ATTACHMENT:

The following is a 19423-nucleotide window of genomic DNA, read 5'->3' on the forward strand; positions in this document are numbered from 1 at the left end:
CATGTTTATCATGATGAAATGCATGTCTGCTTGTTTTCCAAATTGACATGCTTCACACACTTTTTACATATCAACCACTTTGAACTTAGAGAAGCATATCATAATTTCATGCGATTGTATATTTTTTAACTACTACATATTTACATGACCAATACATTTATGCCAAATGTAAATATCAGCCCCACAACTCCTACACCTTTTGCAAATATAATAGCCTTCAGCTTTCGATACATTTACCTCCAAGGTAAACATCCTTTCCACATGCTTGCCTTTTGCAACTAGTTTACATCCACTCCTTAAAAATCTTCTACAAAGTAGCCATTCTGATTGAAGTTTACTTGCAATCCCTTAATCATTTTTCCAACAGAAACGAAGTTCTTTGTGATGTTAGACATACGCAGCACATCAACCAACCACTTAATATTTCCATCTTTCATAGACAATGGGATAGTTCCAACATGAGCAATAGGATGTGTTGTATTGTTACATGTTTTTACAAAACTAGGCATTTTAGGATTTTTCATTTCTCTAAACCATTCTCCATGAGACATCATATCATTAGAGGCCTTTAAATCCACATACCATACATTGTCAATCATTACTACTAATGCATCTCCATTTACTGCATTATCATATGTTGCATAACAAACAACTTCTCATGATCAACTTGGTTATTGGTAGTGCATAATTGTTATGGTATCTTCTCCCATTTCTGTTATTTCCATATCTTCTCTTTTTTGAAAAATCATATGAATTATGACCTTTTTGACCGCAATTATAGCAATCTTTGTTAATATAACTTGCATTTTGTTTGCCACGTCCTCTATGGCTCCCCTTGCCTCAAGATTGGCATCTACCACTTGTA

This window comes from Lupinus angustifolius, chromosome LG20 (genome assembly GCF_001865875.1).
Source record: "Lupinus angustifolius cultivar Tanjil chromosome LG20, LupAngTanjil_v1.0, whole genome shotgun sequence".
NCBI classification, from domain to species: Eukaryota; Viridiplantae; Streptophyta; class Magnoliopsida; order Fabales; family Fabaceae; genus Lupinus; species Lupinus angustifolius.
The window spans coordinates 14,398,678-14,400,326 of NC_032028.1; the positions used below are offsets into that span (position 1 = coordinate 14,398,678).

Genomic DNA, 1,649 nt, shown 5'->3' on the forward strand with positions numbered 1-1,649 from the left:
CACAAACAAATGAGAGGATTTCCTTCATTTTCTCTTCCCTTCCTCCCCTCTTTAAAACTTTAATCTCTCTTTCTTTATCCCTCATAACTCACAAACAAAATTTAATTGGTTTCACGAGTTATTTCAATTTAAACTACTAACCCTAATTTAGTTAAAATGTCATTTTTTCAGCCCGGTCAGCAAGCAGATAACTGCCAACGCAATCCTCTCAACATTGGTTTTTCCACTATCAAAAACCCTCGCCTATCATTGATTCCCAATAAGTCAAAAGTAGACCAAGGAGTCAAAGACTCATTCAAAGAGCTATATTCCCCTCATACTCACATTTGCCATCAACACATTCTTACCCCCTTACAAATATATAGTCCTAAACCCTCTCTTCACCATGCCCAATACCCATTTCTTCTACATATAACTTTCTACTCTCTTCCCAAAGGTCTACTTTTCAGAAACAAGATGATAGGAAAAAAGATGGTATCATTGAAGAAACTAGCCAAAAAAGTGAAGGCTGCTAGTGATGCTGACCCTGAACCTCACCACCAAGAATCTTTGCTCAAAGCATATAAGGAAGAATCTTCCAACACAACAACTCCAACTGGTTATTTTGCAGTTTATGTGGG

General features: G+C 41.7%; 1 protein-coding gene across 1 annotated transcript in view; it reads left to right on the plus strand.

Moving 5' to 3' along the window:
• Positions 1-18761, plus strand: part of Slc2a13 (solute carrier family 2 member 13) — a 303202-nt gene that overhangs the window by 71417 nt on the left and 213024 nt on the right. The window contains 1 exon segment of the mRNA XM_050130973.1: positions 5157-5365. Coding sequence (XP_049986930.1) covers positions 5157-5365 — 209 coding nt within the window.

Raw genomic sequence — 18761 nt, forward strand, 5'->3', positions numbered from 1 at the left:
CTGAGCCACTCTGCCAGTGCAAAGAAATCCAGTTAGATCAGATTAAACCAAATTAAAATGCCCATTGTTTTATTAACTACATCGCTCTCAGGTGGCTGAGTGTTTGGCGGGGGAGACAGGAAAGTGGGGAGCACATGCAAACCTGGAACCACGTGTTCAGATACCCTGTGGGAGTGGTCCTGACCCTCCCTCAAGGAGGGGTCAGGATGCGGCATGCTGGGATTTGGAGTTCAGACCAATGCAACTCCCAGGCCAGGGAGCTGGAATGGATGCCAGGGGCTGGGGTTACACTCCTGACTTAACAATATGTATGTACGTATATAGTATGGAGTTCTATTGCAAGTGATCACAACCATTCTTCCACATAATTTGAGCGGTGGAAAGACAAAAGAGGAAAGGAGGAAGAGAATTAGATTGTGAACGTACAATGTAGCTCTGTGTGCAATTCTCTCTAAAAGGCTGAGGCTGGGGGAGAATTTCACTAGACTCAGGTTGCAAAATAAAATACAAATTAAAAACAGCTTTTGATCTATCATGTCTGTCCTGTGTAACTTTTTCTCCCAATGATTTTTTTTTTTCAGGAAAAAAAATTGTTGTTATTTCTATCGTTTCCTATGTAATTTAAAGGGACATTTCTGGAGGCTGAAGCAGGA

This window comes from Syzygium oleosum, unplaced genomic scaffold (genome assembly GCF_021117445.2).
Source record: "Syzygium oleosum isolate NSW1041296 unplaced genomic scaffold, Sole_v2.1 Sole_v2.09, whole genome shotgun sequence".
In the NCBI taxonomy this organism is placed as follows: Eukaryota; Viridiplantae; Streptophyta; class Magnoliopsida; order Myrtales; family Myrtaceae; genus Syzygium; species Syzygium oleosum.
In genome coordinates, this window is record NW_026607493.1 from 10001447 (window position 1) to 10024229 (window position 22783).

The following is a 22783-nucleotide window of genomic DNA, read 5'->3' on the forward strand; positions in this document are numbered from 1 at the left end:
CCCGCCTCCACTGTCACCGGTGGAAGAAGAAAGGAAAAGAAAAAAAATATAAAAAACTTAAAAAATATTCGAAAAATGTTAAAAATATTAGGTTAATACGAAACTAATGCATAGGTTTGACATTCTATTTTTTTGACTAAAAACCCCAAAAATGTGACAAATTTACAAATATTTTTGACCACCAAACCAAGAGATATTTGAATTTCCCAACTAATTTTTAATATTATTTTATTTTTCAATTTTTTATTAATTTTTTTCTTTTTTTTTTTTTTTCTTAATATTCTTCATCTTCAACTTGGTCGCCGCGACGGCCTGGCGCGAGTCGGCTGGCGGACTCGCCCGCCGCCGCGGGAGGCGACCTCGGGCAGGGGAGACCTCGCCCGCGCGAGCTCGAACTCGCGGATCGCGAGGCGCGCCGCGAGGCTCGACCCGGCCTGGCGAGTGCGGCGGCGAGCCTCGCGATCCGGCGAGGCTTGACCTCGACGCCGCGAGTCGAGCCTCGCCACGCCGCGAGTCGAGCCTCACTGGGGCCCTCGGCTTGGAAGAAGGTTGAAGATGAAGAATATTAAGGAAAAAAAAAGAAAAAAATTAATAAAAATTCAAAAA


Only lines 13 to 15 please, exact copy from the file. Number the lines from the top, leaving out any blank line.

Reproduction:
CTGAGCCACTCTGCCAGTGCAAAGAAATCCAGTTAGATCAGATTAAACCAAATTAAAATGCCCATTGTTTTATTAACTACATCGCTCTCAGGTGGCTGAGTGTTTGGCGGGGGAGACAGGAAAGTGGGGAGCACATGCAAACCTGGAACCACGTGTTCAGATACCCTGTGGGAGTGGTCCTGACCCTCCCTCAAGGAGGGGTCAGGATGCGGCATGCTGGGATTTGGAGTTCAGACCAATGCAACTCCCAGGCCAGGGAGCTGGAATGGATGCCAGGGGCTGGGGTTACACTCCTGACTTAACAATATGTATGTACGTATATAGTATGGAGTTCTATTGCAAGTGATCACAACCATTCTTCCACATAATTTGAGCGGTGGAAAGACAAAAGAGGAAAGGAGGAAGAGAATTAGATTGTGAACGTACAATGTAGCTCTGTGTGCAATTCTCTCTAAAAGGCTGAGGCTGGGGGAGAATTTCACTAGACTCAGGTTGCAAAATAAAATACAAATTAAAAACAGCTTTTGATCTATCATGTCTGTCCTGTGTAACTTTTTCTCCCAATGATTTTTTTTTTTCAGGAAAAAAAATTGTTGTTATTTCTATCGTTTCCTATGTAATTTAAAGGGACATTTCTGGAGGCTGAAGCAGGA

This window comes from Syzygium oleosum, unplaced genomic scaffold (genome assembly GCF_021117445.2).
Source record: "Syzygium oleosum isolate NSW1041296 unplaced genomic scaffold, Sole_v2.1 Sole_v2.09, whole genome shotgun sequence".